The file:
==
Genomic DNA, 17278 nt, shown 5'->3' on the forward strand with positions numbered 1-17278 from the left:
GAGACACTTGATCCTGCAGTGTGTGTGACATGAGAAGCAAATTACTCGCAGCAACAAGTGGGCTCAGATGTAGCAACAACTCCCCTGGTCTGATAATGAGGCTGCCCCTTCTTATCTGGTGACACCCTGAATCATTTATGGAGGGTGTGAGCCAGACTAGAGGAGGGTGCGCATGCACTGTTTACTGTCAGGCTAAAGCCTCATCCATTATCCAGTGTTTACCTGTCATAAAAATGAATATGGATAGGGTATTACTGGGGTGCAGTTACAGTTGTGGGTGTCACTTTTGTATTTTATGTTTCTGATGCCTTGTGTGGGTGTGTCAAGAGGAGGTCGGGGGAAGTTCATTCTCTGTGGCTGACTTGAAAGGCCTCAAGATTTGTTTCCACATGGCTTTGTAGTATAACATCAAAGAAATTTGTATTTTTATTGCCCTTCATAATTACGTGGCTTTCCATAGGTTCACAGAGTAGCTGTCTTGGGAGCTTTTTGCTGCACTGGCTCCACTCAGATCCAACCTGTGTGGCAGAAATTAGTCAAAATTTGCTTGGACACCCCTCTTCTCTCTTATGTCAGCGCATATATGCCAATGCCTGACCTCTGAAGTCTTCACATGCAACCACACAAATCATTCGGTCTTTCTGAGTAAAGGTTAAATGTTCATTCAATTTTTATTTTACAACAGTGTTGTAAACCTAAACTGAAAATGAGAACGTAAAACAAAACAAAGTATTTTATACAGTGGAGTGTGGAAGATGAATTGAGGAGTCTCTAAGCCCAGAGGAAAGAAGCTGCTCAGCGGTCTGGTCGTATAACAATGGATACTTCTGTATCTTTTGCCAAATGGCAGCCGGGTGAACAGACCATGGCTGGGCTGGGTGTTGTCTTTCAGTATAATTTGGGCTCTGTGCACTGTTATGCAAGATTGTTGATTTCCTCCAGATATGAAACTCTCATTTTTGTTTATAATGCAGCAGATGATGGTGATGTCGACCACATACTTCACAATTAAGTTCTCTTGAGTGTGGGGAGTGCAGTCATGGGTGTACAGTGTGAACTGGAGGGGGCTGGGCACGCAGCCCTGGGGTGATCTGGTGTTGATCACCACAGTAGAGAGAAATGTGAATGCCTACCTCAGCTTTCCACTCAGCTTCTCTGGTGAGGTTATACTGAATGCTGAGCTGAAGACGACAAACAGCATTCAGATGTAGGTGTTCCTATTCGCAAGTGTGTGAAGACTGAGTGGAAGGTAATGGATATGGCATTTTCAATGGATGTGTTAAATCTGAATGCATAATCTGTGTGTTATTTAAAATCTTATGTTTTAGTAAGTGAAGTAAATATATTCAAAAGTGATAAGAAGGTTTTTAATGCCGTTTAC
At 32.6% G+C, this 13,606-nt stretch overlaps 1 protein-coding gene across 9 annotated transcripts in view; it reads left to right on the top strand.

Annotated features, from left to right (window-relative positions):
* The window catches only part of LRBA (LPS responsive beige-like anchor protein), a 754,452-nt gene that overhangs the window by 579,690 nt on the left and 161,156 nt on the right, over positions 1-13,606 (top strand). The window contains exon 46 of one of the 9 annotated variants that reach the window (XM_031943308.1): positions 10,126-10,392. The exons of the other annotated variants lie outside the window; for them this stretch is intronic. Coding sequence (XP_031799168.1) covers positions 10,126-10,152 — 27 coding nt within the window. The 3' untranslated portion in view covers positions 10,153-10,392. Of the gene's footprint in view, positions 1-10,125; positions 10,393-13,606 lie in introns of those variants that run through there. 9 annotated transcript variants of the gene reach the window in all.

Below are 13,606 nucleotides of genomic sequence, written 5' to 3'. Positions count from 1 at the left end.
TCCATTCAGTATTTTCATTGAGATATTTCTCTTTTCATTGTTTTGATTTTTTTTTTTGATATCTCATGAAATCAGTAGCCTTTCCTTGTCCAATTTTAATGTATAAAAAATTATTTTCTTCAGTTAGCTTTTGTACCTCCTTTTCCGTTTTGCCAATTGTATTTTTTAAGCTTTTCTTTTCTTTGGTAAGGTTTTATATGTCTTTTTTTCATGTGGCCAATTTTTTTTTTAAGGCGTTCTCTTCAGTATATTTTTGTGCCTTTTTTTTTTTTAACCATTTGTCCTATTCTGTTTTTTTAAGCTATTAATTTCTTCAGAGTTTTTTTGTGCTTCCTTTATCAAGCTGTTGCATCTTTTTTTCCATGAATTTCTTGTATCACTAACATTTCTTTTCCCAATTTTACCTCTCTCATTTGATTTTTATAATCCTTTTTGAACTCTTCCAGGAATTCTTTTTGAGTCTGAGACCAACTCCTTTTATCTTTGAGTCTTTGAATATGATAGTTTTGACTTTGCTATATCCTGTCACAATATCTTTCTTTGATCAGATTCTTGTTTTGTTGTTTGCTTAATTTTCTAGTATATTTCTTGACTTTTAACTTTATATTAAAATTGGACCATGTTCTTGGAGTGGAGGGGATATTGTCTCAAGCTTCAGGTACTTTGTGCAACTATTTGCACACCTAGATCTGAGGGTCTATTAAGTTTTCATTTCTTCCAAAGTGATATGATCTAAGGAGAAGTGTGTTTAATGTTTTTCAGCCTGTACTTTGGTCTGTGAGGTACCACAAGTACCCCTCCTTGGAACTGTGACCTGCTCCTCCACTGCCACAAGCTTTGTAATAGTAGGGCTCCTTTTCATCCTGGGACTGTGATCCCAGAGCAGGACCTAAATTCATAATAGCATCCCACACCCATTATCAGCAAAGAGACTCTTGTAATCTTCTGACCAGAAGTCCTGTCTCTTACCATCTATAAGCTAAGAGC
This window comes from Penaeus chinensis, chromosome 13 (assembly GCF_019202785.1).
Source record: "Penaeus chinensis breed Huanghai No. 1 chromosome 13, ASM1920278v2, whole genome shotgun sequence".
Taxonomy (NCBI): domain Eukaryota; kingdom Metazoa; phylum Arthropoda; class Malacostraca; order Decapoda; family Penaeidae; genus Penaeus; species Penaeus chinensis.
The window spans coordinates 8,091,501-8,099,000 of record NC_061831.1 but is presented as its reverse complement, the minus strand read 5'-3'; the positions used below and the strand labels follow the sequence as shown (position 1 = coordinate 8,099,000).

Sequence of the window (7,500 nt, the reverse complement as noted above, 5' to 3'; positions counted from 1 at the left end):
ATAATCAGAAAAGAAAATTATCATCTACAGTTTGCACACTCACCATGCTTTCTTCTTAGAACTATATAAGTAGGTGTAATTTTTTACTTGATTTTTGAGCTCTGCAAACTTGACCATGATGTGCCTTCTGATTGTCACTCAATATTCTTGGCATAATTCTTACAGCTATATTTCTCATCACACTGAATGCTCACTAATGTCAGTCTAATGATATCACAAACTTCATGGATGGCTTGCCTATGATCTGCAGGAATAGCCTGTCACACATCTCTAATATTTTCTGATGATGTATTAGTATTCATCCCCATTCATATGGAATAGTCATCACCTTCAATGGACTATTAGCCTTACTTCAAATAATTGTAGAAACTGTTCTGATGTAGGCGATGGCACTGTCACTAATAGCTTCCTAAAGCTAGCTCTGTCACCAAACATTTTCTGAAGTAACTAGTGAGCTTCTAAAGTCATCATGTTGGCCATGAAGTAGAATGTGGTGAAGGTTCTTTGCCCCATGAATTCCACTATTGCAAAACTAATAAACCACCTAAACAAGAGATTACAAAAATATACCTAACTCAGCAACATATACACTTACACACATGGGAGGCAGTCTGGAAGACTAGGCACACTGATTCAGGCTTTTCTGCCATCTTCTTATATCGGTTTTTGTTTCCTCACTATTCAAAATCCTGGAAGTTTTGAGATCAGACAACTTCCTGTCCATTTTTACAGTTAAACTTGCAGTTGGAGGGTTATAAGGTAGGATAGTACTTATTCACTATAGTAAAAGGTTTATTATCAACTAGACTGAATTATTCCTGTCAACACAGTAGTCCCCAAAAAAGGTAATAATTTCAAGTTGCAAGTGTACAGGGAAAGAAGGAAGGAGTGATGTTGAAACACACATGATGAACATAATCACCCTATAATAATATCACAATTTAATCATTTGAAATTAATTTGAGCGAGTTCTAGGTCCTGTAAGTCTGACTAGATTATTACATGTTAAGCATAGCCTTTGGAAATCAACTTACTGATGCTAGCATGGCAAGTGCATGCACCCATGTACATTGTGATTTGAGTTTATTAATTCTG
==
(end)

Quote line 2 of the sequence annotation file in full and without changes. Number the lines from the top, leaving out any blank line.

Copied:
GAGACACTTGATCCTGCAGTGTGTGTGACATGAGAAGCAAATTACTCGCAGCAACAAGTGGGCTCAGATGTAGCAACAACTCCCCTGGTCTGATAATGAGGCTGCCCCTTCTTATCTGGTGACACCCTGAATCATTTATGGAGGGTGTGAGCCAGACTAGAGGAGGGTGCGCATGCACTGTTTACTGTCAGGCTAAAGCCTCATCCATTATCCAGTGTTTACCTGTCATAAAAATGAATATGGATAGGGTATTACTGGGGTGCAGTTACAGTTGTGGGTGTCACTTTTGTATTTTATGTTTCTGATGCCTTGTGTGGGTGTGTCAAGAGGAGGTCGGGGGAAGTTCATTCTCTGTGGCTGACTTGAAAGGCCTCAAGATTTGTTTCCACATGGCTTTGTAGTATAACATCAAAGAAATTTGTATTTTTATTGCCCTTCATAATTACGTGGCTTTCCATAGGTTCACAGAGTAGCTGTCTTGGGAGCTTTTTGCTGCACTGGCTCCACTCAGATCCAACCTGTGTGGCAGAAATTAGTCAAAATTTGCTTGGACACCCCTCTTCTCTCTTATGTCAGCGCATATATGCCAATGCCTGACCTCTGAAGTCTTCACATGCAACCACACAAATCATTCGGTCTTTCTGAGTAAAGGTTAAATGTTCATTCAATTTTTATTTTACAACAGTGTTGTAAACCTAAACTGAAAATGAGAACGTAAAACAAAACAAAGTATTTTATACAGTGGAGTGTGGAAGATGAATTGAGGAGTCTCTAAGCCCAGAGGAAAGAAGCTGCTCAGCGGTCTGGTCGTATAACAATGGATACTTCTGTATCTTTTGCCAAATGGCAGCCGGGTGAACAGACCATGGCTGGGCTGGGTGTTGTCTTTCAGTATAATTTGGGCTCTGTGCACTGTTATGCAAGATTGTTGATTTCCTCCAGATATGAAACTCTCATTTTTGTTTATAATGCAGCAGATGATGGTGATGTCGACCACATACTTCACAATTAAGTTCTCTTGAGTGTGGGGAGTGCAGTCATGGGTGTACAGTGTGAACTGGAGGGGGCTGGGCACGCAGCCCTGGGGTGATCTGGTGTTGATCACCACAGTAGAGAGAAATGTGAATGCCTACCTCAGCTTTCCACTCAGCTTCTCTGGTGAGGTTATACTGAATGCTGAGCTGAAGACGACAAACAGCATTCAGATGTAGGTGTTCCTATTCGCAAGTGTGTGAAGACTGAGTGGAAGGTAATGGATATGGCATTTTCAATGGATGTGTTAAATCTGAATGCATAATCTGTGTGTTATTTAAAATCTTATGTTTTAGTAAGTGAAGTAAATATATTCAAAAGTGATAAGAAGGTTTTTAATGCCGTTTAC